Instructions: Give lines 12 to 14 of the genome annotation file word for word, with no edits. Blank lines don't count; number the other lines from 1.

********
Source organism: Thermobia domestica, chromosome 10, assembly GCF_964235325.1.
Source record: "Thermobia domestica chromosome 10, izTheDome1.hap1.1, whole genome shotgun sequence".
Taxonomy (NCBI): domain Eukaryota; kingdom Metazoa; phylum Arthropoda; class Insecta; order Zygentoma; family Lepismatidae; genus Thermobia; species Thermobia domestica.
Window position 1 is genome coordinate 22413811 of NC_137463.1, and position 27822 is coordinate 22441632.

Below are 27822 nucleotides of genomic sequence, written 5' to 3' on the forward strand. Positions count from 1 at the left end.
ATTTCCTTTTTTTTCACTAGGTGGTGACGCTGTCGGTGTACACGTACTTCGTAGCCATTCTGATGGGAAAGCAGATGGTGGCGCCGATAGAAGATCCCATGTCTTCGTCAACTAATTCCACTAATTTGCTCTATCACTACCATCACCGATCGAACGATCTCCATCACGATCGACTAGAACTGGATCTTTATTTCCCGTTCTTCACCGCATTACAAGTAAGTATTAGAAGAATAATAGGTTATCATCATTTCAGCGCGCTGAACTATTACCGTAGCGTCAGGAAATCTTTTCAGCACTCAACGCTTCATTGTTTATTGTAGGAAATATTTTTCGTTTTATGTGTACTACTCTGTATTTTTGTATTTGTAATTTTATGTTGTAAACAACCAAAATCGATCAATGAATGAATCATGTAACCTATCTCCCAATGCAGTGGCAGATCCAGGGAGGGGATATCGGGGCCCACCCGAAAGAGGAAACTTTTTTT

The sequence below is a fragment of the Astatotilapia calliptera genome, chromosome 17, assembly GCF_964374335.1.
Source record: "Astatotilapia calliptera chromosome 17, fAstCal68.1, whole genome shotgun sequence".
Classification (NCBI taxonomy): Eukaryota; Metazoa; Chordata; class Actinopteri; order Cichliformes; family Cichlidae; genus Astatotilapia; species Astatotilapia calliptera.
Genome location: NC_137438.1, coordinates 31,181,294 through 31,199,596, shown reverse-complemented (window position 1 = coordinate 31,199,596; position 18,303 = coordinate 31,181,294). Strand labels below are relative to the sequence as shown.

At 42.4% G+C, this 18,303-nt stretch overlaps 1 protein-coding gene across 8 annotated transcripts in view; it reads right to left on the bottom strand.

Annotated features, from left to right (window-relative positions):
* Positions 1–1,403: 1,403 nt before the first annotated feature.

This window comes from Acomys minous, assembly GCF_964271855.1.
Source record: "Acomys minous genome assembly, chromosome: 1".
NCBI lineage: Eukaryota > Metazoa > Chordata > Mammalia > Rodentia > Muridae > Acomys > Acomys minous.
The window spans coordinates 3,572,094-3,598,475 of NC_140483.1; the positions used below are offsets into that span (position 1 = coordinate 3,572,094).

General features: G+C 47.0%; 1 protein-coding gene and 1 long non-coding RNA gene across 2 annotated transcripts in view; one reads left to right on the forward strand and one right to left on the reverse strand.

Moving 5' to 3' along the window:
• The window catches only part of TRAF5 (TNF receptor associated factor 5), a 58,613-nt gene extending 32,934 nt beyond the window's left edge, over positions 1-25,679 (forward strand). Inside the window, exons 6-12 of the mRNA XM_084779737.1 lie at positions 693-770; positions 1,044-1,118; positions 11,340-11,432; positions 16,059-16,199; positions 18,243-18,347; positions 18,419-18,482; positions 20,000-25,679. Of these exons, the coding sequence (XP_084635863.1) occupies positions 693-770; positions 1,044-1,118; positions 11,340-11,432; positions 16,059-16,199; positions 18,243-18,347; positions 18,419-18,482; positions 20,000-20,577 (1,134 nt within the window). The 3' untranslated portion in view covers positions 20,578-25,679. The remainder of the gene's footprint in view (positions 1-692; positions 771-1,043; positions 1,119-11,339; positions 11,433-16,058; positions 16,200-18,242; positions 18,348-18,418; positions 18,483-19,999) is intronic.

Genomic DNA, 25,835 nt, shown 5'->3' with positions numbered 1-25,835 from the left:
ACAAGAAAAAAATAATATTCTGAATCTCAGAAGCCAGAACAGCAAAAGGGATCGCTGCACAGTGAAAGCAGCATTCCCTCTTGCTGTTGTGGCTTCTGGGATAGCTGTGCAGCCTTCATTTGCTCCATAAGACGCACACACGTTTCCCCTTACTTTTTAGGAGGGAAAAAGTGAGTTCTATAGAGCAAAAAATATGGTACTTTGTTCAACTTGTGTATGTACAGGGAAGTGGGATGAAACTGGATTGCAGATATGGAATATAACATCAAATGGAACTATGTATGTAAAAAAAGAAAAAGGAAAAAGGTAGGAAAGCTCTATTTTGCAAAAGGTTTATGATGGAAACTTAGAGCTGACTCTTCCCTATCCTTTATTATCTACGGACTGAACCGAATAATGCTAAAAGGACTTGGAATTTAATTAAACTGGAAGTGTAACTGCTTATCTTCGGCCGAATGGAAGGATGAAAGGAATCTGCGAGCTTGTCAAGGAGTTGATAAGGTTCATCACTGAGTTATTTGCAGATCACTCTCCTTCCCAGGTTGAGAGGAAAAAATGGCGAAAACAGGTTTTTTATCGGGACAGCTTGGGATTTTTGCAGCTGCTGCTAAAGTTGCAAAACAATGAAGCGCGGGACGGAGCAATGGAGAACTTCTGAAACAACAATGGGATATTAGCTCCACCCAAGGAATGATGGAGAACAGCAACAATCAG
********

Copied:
Annotated features, from left to right (window-relative positions):
* Positions 1–1,403: 1,403 nt before the first annotated feature.

This window comes from Acomys minous, assembly GCF_964271855.1.